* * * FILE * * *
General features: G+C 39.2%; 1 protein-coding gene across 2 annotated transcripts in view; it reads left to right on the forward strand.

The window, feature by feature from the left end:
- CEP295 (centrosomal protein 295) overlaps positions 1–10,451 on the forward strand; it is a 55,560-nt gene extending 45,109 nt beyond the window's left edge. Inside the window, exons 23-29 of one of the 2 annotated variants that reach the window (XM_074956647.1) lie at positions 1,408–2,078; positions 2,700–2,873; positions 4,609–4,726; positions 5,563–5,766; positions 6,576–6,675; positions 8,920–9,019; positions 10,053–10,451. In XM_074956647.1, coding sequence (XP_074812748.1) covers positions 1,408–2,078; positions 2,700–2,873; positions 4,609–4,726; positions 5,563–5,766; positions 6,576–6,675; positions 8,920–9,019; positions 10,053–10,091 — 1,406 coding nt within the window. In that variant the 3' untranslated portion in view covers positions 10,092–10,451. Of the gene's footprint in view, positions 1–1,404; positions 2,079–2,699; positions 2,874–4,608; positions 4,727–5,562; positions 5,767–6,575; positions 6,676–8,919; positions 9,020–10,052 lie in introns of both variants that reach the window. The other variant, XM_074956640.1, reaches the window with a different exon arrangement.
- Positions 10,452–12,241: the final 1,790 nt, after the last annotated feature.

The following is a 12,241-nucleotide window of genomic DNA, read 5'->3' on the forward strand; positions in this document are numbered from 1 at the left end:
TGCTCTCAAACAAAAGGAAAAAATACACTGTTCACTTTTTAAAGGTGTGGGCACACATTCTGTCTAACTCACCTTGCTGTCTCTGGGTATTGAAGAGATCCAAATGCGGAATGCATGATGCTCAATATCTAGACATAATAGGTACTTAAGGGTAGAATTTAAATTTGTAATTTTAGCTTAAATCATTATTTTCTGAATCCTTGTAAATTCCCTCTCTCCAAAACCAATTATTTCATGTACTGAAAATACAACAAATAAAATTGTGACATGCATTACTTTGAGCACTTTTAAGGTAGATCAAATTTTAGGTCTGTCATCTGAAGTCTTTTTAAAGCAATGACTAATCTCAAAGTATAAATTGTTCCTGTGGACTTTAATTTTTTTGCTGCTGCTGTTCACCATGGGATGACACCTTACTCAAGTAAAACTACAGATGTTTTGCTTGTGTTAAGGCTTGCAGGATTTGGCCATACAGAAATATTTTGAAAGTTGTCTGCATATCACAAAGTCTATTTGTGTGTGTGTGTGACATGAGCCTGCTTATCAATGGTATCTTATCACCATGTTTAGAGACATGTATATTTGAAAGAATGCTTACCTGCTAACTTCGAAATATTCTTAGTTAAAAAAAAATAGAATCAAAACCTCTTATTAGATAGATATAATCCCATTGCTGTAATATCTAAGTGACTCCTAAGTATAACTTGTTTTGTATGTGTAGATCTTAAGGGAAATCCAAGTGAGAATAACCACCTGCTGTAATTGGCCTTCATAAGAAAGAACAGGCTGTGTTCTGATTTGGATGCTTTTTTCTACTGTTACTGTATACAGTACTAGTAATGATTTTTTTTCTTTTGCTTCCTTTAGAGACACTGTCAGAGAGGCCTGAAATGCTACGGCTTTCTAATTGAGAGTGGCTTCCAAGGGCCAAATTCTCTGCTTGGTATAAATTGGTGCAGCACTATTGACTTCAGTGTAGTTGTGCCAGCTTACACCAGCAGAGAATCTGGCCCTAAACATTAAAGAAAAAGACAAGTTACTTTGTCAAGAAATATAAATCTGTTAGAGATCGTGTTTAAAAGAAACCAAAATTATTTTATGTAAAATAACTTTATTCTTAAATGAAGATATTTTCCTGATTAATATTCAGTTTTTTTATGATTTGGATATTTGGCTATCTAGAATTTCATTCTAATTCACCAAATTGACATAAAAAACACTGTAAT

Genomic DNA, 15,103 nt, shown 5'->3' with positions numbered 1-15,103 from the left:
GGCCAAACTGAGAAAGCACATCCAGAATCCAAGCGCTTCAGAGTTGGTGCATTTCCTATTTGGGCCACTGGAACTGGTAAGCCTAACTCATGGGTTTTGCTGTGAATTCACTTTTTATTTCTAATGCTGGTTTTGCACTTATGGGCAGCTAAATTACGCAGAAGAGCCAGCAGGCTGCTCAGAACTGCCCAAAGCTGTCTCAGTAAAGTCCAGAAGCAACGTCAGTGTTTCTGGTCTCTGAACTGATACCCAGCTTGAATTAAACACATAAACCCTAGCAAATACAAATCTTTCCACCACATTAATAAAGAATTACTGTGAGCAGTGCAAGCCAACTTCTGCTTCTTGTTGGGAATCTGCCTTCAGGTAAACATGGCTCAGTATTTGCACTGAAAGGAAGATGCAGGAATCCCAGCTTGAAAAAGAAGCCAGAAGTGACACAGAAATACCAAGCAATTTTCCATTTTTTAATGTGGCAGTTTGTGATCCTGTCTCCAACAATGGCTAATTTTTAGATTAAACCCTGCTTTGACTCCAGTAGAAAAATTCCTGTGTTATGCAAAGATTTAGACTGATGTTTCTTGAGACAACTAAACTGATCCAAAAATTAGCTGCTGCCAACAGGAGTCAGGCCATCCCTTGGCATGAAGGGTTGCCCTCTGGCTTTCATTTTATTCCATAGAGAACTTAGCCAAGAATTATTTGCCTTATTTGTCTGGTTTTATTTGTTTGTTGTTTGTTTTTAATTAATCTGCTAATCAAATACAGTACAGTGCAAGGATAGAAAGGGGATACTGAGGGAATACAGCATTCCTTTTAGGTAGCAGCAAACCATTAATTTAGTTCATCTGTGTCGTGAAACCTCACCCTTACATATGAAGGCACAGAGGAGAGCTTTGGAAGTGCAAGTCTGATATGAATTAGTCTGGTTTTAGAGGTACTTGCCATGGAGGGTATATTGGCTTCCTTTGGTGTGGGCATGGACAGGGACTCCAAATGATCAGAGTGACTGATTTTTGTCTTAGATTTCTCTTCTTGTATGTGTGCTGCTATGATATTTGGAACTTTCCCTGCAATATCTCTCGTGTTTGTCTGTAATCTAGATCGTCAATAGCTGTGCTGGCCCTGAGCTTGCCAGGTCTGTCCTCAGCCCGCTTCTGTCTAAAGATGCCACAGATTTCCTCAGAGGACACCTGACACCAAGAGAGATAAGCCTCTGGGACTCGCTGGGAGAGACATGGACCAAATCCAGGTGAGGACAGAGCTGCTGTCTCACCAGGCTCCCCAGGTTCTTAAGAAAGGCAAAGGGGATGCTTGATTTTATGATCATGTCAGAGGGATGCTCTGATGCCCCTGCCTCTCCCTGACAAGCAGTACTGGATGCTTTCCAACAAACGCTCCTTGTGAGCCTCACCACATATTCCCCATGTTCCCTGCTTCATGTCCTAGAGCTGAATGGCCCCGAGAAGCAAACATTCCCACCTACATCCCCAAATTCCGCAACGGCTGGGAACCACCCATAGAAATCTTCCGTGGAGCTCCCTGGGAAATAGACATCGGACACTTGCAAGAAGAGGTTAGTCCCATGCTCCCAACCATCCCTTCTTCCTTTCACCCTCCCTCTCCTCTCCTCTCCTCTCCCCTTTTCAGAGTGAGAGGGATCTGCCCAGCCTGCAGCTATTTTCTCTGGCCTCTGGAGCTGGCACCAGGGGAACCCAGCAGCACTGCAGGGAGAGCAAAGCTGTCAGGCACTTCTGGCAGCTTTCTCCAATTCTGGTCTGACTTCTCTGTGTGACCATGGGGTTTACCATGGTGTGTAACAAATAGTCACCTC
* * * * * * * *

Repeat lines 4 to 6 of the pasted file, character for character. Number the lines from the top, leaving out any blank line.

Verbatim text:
- Positions 10,452–12,241: the final 1,790 nt, after the last annotated feature.

The following is a 12,241-nucleotide window of genomic DNA, read 5'->3' on the forward strand; positions in this document are numbered from 1 at the left end:
TGCTCTCAAACAAAAGGAAAAAATACACTGTTCACTTTTTAAAGGTGTGGGCACACATTCTGTCTAACTCACCTTGCTGTCTCTGGGTATTGAAGAGATCCAAATGCGGAATGCATGATGCTCAATATCTAGACATAATAGGTACTTAAGGGTAGAATTTAAATTTGTAATTTTAGCTTAAATCATTATTTTCTGAATCCTTGTAAATTCCCTCTCTCCAAAACCAATTATTTCATGTACTGAAAATACAACAAATAAAATTGTGACATGCATTACTTTGAGCACTTTTAAGGTAGATCAAATTTTAGGTCTGTCATCTGAAGTCTTTTTAAAGCAATGACTAATCTCAAAGTATAAATTGTTCCTGTGGACTTTAATTTTTTTGCTGCTGCTGTTCACCATGGGATGACACCTTACTCAAGTAAAACTACAGATGTTTTGCTTGTGTTAAGGCTTGCAGGATTTGGCCATACAGAAATATTTTGAAAGTTGTCTGCATATCACAAAGTCTATTTGTGTGTGTGTGTGACATGAGCCTGCTTATCAATGGTATCTTATCACCATGTTTAGAGACATGTATATTTGAAAGAATGCTTACCTGCTAACTTCGAAATATTCTTAGTTAAAAAAAAATAGAATCAAAACCTCTTATTAGATAGATATAATCCCATTGCTGTAATATCTAAGTGACTCCTAAGTATAACTTGTTTTGTATGTGTAGATCTTAAGGGAAATCCAAGTGAGAATAACCACCTGCTGTAATTGGCCTTCATAAGAAAGAACAGGCTGTGTTCTGATTTGGATGCTTTTTTCTACTGTTACTGTATACAGTACTAGTAATGATTTTTTTTCTTTTGCTTCCTTTAGAGACACTGTCAGAGAGGCCTGAAATGCTACGGCTTTCTAATTGAGAGTGGCTTCCAAGGGCCAAATTCTCTGCTTGGTATAAATTGGTGCAGCACTATTGACTTCAGTGTAGTTGTGCCAGCTTACACCAGCAGAGAATCTGGCCCTAAACATTAAAGAAAAAGACAAGTTACTTTGTCAAGAAATATAAATCTGTTAGAGATCGTGTTTAAAAGAAACCAAAATTATTTTATGTAAAATAACTTTATTCTTAAATGAAGATATTTTCCTGATTAATATTCAGTTTTTTTATGATTTGGATATTTGGCTATCTAGAATTTCATTCTAATTCACCAAATTGACATAAAAAACACTGTAAT